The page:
Electronista: A rumor last week suggests that Nokia could remove copy protection from all its music services within the next year.
Claimed sources for ME say the smartphone maker will switch its pay-per-download store from locking songs with Windows Media protection to unguarded MP3s by late this year.
Tellingly, Comes With Music would also reportedly make the switch and would do so sometime in 2010, giving users a year of unlimited downloads they could move to any device, including iPhones and iPods.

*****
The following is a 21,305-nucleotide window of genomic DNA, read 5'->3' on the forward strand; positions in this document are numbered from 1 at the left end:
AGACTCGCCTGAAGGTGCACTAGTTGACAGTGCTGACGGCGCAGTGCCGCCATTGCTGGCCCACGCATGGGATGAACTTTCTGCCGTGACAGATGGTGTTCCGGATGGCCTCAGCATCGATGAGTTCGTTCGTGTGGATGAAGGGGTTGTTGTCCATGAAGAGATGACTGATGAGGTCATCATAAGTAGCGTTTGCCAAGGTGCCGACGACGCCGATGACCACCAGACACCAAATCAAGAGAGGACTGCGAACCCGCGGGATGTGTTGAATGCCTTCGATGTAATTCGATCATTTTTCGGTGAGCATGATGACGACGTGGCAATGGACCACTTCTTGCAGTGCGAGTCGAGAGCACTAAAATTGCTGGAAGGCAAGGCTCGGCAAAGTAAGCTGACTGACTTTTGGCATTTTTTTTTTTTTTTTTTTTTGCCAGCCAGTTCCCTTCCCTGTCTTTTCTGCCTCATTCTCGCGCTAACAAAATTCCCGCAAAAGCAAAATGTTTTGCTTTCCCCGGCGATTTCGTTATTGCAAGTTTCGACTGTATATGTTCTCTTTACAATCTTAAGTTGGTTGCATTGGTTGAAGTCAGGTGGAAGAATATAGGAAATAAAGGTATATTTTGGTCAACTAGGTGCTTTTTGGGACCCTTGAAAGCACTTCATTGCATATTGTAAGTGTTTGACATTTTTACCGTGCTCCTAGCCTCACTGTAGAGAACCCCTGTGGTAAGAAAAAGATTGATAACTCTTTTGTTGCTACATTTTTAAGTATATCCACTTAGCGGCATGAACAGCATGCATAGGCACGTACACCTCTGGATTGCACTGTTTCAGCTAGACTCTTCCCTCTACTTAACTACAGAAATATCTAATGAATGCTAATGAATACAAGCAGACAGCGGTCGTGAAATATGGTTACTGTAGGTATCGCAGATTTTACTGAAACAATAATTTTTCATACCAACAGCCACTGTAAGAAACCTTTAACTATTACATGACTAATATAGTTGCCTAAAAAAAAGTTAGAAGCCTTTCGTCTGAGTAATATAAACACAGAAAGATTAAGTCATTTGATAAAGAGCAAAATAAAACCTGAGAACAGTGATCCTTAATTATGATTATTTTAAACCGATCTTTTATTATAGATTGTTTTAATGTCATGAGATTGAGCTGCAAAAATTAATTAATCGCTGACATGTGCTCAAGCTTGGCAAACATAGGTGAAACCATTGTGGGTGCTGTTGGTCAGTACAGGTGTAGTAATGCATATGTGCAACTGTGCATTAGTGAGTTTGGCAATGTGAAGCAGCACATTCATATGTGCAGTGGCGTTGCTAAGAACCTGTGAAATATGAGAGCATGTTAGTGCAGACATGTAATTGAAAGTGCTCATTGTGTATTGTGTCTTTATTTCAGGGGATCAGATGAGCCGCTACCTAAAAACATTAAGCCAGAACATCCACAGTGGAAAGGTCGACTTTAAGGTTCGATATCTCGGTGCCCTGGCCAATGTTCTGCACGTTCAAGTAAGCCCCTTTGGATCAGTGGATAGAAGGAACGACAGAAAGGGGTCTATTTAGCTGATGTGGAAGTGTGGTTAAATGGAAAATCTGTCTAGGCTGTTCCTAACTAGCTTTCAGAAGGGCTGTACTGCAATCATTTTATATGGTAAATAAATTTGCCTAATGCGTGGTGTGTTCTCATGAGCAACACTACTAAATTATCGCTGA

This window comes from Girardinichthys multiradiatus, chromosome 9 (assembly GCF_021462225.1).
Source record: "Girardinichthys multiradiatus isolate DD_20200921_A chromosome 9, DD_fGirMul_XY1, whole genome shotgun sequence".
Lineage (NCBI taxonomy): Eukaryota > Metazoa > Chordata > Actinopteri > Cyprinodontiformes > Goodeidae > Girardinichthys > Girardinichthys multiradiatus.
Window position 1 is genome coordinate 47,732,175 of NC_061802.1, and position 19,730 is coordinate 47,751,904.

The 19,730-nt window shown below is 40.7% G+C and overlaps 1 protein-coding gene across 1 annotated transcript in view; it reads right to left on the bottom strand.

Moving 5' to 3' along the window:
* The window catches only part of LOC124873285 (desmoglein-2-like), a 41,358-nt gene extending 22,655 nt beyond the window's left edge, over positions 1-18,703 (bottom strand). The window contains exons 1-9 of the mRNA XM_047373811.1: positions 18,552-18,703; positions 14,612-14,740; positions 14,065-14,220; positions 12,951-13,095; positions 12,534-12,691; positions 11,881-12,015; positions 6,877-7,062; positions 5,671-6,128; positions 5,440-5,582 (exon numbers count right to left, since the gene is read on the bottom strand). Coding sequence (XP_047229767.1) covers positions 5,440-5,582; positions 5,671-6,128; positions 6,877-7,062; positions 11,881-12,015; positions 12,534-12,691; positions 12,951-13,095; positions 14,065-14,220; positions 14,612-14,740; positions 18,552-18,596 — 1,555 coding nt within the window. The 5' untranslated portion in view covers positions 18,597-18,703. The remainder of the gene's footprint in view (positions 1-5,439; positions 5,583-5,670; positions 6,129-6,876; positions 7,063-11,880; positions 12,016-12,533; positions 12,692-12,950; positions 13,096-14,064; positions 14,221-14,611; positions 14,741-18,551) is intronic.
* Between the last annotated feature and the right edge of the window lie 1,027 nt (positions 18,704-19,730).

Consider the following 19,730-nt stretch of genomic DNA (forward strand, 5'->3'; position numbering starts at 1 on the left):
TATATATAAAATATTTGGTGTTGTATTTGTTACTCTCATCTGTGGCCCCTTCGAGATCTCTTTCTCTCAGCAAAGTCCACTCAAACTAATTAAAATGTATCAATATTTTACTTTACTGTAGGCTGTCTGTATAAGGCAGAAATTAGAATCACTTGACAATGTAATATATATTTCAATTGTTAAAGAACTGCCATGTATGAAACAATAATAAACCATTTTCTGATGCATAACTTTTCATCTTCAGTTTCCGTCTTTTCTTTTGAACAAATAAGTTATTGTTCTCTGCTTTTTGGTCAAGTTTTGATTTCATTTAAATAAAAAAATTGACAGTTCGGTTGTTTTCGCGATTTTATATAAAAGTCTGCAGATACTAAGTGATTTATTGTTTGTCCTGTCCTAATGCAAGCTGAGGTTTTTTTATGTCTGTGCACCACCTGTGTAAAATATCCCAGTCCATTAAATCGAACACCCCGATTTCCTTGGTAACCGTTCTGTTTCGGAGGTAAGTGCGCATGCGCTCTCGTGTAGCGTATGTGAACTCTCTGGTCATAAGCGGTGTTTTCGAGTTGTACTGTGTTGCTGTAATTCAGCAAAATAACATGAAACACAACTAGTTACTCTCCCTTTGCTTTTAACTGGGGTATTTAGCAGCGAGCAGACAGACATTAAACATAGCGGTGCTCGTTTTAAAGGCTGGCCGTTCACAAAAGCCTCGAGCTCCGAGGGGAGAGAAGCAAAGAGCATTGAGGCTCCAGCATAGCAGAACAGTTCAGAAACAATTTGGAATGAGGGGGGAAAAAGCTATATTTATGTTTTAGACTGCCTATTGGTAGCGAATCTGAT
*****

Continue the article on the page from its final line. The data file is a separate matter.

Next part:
The motivation is believed to center on an original Nokia preference for a relatively open, widespread format that was initially denied by Universal and other music labels. Both its per-track store and Comes With Music use protected Windows Media files that limit where the songs can be played and discourage users from entering into Nokia’s ecosystem as a result.
Nokia has routinely tried to explain poor uptake of Comes With Music in key areas like the UK and believes devices and distribution are the key factors. However, in its own recent studies it notes that 40 percent of those who bought one of the special phones needed for Comes With Music never activated the feature, suggesting that many either don’t know how to use Comes With Music or else decide they’re uninterested shortly after buying a given handset.